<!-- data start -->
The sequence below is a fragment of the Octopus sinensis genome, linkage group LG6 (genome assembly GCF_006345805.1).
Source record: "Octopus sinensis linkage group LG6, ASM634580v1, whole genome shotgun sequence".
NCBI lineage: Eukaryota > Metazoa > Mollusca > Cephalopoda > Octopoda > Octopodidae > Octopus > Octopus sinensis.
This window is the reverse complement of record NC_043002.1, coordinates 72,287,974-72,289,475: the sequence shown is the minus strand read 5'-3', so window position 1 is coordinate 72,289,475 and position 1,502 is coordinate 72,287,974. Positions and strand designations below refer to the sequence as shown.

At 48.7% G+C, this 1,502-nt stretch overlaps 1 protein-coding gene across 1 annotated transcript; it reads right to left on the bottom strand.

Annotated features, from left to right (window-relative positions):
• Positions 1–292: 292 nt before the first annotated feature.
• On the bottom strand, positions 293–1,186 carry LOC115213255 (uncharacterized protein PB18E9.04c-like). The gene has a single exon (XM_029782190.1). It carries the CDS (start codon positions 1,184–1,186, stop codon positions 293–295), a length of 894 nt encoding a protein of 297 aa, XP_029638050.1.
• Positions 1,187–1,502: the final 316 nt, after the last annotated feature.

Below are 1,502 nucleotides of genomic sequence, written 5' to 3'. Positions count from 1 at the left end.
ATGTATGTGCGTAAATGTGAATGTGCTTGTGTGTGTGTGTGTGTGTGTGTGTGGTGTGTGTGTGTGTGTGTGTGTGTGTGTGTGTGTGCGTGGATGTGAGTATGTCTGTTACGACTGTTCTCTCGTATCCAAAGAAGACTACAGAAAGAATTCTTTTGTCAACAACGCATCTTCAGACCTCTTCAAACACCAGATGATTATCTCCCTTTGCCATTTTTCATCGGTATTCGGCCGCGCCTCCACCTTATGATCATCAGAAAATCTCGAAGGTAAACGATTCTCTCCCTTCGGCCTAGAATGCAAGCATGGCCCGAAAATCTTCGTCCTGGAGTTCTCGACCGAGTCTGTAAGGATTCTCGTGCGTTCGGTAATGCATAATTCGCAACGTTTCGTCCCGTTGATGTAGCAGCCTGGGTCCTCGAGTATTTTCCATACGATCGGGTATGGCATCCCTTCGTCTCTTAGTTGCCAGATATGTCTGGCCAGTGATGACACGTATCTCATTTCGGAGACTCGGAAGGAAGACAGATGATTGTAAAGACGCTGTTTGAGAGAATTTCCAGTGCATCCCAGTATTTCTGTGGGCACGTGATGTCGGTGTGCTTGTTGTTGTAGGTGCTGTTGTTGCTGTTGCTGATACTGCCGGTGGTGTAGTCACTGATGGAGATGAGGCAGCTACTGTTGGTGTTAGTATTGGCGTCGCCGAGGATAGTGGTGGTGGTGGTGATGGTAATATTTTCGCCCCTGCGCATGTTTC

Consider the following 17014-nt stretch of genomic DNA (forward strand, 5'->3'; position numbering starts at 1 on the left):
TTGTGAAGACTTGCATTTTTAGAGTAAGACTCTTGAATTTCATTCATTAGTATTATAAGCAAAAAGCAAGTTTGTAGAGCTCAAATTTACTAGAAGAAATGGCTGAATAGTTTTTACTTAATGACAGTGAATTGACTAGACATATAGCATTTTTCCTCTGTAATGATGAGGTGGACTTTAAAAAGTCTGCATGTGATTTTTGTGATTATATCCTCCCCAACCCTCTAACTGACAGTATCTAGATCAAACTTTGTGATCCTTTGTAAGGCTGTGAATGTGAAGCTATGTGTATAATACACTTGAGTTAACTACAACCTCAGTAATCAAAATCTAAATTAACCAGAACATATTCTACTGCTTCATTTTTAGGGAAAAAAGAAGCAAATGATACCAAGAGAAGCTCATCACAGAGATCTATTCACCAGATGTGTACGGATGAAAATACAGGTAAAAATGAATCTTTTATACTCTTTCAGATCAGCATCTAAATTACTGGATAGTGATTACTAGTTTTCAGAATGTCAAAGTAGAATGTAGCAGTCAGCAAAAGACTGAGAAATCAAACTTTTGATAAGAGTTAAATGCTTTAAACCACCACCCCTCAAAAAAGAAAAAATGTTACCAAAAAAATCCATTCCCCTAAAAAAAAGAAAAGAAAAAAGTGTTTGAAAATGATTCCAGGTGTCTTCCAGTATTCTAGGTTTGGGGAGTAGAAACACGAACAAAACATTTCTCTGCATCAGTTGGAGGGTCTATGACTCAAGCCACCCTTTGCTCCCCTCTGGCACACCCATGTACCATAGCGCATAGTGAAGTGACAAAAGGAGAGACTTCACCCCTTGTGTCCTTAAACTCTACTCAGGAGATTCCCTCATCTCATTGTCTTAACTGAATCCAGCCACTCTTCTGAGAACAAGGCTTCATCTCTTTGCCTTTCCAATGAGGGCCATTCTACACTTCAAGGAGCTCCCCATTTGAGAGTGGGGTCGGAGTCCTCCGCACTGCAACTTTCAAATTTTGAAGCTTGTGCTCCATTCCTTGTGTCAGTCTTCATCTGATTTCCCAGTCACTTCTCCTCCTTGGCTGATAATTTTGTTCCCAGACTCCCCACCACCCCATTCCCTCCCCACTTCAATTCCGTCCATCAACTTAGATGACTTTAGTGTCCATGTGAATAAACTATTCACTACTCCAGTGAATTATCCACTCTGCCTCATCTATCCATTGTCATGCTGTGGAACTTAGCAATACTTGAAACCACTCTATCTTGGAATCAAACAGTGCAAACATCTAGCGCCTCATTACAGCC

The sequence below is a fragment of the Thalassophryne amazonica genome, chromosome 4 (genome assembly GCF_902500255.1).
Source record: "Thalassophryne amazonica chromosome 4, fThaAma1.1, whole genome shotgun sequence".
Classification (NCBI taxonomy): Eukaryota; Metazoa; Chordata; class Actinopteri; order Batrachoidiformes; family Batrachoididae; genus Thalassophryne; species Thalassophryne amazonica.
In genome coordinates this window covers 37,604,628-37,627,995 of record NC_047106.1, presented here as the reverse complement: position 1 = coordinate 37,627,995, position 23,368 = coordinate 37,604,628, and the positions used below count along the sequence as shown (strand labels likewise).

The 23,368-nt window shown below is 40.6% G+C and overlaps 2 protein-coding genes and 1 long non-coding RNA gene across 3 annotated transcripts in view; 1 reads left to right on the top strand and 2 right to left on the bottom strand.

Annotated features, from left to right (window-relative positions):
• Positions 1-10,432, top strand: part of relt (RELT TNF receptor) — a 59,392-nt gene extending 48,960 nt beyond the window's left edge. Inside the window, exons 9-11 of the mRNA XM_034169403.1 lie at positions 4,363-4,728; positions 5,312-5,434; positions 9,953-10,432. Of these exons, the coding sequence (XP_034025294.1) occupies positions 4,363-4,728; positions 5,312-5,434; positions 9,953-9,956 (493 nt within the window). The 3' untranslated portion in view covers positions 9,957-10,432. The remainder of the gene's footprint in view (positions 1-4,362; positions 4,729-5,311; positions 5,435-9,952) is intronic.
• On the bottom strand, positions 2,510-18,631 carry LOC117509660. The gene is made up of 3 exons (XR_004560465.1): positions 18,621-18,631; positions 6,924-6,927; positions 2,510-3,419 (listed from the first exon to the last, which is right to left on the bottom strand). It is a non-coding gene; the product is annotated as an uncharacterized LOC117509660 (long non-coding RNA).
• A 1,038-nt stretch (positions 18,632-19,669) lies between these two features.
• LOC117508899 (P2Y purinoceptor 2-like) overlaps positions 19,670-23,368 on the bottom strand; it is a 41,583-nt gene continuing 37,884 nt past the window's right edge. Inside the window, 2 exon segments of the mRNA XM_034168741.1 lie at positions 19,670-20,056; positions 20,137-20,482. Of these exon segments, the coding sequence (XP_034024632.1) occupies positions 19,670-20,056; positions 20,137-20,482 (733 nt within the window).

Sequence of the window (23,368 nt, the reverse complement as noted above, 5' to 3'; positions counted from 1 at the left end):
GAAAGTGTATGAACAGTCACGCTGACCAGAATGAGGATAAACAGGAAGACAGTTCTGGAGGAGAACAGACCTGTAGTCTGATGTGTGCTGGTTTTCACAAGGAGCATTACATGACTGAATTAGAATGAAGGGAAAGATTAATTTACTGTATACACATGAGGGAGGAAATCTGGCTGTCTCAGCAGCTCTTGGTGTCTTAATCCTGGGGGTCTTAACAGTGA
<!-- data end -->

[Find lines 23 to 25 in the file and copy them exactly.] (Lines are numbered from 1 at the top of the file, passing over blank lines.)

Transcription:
• LOC117508899 (P2Y purinoceptor 2-like) overlaps positions 19,670-23,368 on the bottom strand; it is a 41,583-nt gene continuing 37,884 nt past the window's right edge. Inside the window, 2 exon segments of the mRNA XM_034168741.1 lie at positions 19,670-20,056; positions 20,137-20,482. Of these exon segments, the coding sequence (XP_034024632.1) occupies positions 19,670-20,056; positions 20,137-20,482 (733 nt within the window).

Sequence of the window (23,368 nt, the reverse complement as noted above, 5' to 3'; positions counted from 1 at the left end):
GAAAGTGTATGAACAGTCACGCTGACCAGAATGAGGATAAACAGGAAGACAGTTCTGGAGGAGAACAGACCTGTAGTCTGATGTGTGCTGGTTTTCACAAGGAGCATTACATGACTGAATTAGAATGAAGGGAAAGATTAATTTACTGTATACACATGAGGGAGGAAATCTGGCTGTCTCAGCAGCTCTTGGTGTCTTAATCCTGGGGGTCTTAACAGTGA